President Obama's announcement Monday of a resumption of military trials at the Guantanamo Bay detention facility, a failure of his campaign pledge to close the site, likely won't hurt him politically.
That's not to say that is isn't something of an embarrassment for a president who as a candidate made a grand pledge to close the facility but in governing has found it impossible to pull off. (NPR's Mara Liasson had a Morning Edition report on the administration's latest move.)
The president's Gitmo failings might matter politically if he were facing a credible primary challenge from the left. But there's no sign of such a threat.
More importantly, the most important issues for voters remain the economy and jobs. The battle against terrorism, of which Gitmo is a subsidiary issue, while still important, lags behind the economy.
Meanwhile, for liberals unhappy with the president's decision to go ahead with new military tribunals at Gitmo, he has a few arguments to try and placate them. And he's using them.
Among those arguments: he's still committed to closing Gitmo but, short of being able to do so for political reasons, he's putting in place new procedures to bring the detentions closer to the norms of U.S. constitutional values and the Geneva Conventions.
There's evidence that this approach is working. Over at the liberal DailyKos, poster Armando gave qualified approval of the new policy:
I think the procedure described is adequate and while the order expressly recognizes habeas corpus rights and the continuation of the procedure for transferred detainees (to avoid appearances of forum shopping), it has two major failings imo. First, it does not provide for a direct court review of the determinations of the created board. I think it should. Instead it relies on habeas corpus petitions for the review. I think that is the wrong approach. The second problem I have is that it does not set a procedure for non-Gitmo detainees (think Bagram.) It should...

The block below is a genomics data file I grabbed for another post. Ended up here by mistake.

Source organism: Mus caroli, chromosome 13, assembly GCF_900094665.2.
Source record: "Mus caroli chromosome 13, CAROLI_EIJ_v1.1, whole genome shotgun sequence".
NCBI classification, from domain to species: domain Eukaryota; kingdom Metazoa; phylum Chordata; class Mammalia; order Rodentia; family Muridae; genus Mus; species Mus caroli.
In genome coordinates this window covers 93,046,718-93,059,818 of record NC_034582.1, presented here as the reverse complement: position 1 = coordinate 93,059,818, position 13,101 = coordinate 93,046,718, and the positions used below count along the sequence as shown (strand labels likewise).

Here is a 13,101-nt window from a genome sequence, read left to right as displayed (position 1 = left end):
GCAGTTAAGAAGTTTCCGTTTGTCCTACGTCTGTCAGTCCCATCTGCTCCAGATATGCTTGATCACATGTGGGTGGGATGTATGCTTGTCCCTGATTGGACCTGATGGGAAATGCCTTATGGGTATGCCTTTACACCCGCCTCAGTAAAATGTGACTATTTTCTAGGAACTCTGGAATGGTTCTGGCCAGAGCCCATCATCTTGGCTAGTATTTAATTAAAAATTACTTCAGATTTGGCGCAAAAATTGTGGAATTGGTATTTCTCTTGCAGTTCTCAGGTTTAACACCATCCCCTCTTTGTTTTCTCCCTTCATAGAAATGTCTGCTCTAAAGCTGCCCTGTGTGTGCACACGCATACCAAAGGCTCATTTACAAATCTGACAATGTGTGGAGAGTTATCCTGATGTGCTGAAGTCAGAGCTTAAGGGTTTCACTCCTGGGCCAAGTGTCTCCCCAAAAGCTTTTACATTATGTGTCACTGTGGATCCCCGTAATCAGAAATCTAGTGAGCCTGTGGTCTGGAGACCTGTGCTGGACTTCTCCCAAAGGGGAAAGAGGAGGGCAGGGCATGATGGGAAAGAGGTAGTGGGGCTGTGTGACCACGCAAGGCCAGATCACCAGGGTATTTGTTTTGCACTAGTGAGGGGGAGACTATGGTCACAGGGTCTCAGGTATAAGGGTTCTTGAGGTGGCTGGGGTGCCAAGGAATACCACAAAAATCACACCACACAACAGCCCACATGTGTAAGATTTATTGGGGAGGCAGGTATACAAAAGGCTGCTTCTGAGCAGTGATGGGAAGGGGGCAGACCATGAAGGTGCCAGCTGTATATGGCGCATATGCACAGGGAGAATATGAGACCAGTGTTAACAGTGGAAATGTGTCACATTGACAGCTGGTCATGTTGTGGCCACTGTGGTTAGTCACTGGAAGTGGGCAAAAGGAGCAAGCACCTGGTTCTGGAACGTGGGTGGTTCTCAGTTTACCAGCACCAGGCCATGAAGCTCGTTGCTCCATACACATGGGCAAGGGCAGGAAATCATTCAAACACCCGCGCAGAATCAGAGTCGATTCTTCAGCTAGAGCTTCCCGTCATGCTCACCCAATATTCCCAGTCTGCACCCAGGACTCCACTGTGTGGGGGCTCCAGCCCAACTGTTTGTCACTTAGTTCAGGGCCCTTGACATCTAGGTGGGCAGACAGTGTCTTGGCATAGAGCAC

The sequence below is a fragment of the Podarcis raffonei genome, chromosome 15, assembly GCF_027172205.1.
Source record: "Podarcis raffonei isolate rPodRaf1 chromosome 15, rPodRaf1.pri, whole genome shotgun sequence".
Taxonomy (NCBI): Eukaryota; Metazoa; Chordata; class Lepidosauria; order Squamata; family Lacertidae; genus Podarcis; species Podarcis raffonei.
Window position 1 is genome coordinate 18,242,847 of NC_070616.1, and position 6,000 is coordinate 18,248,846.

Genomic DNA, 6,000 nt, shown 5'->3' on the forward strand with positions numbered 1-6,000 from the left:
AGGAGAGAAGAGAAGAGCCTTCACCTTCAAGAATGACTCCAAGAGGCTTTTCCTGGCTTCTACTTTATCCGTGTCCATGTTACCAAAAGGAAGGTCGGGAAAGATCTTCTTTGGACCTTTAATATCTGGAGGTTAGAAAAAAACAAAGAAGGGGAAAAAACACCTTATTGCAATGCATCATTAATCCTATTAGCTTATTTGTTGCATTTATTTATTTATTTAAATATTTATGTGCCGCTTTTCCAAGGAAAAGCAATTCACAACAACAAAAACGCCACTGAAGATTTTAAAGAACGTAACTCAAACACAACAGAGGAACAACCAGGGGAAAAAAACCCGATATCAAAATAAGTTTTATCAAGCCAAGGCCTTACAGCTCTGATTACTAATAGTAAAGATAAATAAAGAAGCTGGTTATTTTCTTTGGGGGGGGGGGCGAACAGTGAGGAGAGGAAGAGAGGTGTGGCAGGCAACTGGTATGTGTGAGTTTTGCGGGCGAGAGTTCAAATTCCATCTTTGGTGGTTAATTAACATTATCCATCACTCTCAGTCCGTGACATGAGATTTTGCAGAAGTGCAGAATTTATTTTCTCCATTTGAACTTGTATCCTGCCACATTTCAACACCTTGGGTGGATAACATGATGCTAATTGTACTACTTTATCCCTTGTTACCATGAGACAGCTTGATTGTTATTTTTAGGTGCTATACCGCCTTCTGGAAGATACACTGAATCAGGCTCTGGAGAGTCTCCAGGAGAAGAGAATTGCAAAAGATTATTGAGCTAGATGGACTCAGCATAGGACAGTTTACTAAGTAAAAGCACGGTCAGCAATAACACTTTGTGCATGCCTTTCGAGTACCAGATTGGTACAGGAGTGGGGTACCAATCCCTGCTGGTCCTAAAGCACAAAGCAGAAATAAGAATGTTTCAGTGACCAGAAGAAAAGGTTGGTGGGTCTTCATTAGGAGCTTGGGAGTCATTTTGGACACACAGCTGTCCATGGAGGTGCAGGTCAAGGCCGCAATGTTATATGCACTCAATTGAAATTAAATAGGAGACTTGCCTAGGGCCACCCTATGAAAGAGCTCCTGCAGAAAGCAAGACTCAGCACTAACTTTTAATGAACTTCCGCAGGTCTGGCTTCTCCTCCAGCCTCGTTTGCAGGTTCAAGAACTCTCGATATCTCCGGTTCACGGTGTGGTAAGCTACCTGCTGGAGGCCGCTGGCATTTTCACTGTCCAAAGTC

On the other side of the ideological spectrum, a Wall Street Journal editorial writer wryly saw Obama's move as vindication of the previous administration:
No one has done more to revive the reputation of Bush-era antiterror policies than the Obama Administration. In its latest policy reversal, yesterday Mr. Obama said the U.S. would resume the military tribunals for Guantanamo terrorists that he unilaterally suspended two years ago, and he may even begin referring new charges to military commissions within days or weeks.